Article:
So, the only product in my house that I didn’t make myself was my shampoo and conditioner. I use a deposit only hair color to make my red pop. Cause of a pesky little thing called age, my hair has lost that gorgeous red color and looks more like a slightly auburn pine needle color. Ah well.
At some point, I’d like to consider trying henna to color. At least my beautician uses a deposit only color, which doesn’t open the hair follicle, so less chemicals. At least that’s what I’m telling myself.
Most natural shampoos use baking soda or vinegar, which is why I hadn’t tried them in the past. Vinegar strips your hair and my color, that lovely red, would go down the drain. No fun! So, I finally found that liquid castile soap can be used as a shampoo. It’s very gentle and doesn’t strip your hair. Reviews online said it did fine with colored hair.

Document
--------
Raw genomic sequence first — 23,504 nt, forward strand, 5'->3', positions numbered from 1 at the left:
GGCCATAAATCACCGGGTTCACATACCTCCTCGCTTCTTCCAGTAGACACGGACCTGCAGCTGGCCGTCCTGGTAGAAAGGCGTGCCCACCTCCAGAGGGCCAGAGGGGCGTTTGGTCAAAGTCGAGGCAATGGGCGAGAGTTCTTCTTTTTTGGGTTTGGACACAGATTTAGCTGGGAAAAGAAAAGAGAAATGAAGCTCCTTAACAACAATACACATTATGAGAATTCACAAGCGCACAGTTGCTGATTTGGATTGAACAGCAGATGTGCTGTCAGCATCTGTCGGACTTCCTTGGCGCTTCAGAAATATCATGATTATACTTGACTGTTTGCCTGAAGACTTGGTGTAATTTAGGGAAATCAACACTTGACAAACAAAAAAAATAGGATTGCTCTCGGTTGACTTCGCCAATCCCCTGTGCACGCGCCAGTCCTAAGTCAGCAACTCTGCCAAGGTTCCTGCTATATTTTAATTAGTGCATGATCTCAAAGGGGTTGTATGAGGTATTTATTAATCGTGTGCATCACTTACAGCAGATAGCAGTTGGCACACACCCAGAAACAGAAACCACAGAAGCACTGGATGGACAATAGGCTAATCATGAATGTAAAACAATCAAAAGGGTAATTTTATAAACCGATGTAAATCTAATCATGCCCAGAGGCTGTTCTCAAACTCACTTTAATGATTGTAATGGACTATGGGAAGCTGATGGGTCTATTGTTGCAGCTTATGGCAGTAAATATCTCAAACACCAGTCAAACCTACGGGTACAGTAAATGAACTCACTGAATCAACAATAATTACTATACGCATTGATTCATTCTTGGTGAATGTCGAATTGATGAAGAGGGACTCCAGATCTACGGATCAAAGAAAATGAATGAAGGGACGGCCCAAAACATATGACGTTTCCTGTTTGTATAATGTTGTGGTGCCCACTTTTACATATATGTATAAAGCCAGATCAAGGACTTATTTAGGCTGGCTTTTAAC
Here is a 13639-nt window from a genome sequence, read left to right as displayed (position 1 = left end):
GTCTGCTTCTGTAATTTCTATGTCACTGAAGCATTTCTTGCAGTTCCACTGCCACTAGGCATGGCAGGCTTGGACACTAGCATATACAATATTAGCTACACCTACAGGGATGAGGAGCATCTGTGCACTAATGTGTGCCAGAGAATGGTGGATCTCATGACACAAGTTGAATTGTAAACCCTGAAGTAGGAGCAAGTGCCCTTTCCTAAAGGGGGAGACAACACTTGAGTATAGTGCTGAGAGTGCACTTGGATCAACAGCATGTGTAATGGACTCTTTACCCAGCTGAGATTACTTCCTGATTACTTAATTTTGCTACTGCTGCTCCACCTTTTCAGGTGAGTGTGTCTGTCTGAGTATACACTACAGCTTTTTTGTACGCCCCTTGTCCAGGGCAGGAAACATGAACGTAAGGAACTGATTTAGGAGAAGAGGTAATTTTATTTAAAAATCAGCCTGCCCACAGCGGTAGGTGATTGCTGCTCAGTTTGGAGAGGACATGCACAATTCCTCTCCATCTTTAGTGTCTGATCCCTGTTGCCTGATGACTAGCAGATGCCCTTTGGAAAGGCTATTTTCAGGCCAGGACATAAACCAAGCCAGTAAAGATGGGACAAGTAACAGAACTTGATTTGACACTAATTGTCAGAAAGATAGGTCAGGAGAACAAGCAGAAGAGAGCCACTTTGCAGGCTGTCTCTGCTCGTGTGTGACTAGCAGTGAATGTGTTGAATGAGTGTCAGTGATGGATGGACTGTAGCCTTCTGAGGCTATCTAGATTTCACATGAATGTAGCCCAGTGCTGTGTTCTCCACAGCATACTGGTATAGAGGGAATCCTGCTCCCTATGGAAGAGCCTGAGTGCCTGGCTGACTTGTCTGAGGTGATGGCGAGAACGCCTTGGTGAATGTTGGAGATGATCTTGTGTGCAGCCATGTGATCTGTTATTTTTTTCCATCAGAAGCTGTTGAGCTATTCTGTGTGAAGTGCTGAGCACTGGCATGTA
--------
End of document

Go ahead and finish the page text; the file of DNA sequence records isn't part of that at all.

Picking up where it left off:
Castile soap is concentrated, so I knew I would want to dilute it with water. Lots of recipes I found had steeping herbs, then mixing with the castile soap. Other just used essential oils, water and the castile soap. Generally the mix was half and half, soap to water ratio.
There are tons of essential oils that are great for your hair, either against dandruff/psoriasis, thinning hair, brittle hair, etc… I made a list of the ones that would be good for me. Clary sage, lavendar, chamomile and rosemary were at the top of the list. If you’re using dried chamomile and steeping it, you can get a yellow tint to the shampoo and therefore your hair. Some use it as a natural lightener. Alternatively, some use a tea bag for richer dark brunettes. I even found some redheads using beets and carrots steeped into their water to naturally tint their hair. I worry about the tub staining on that one, though!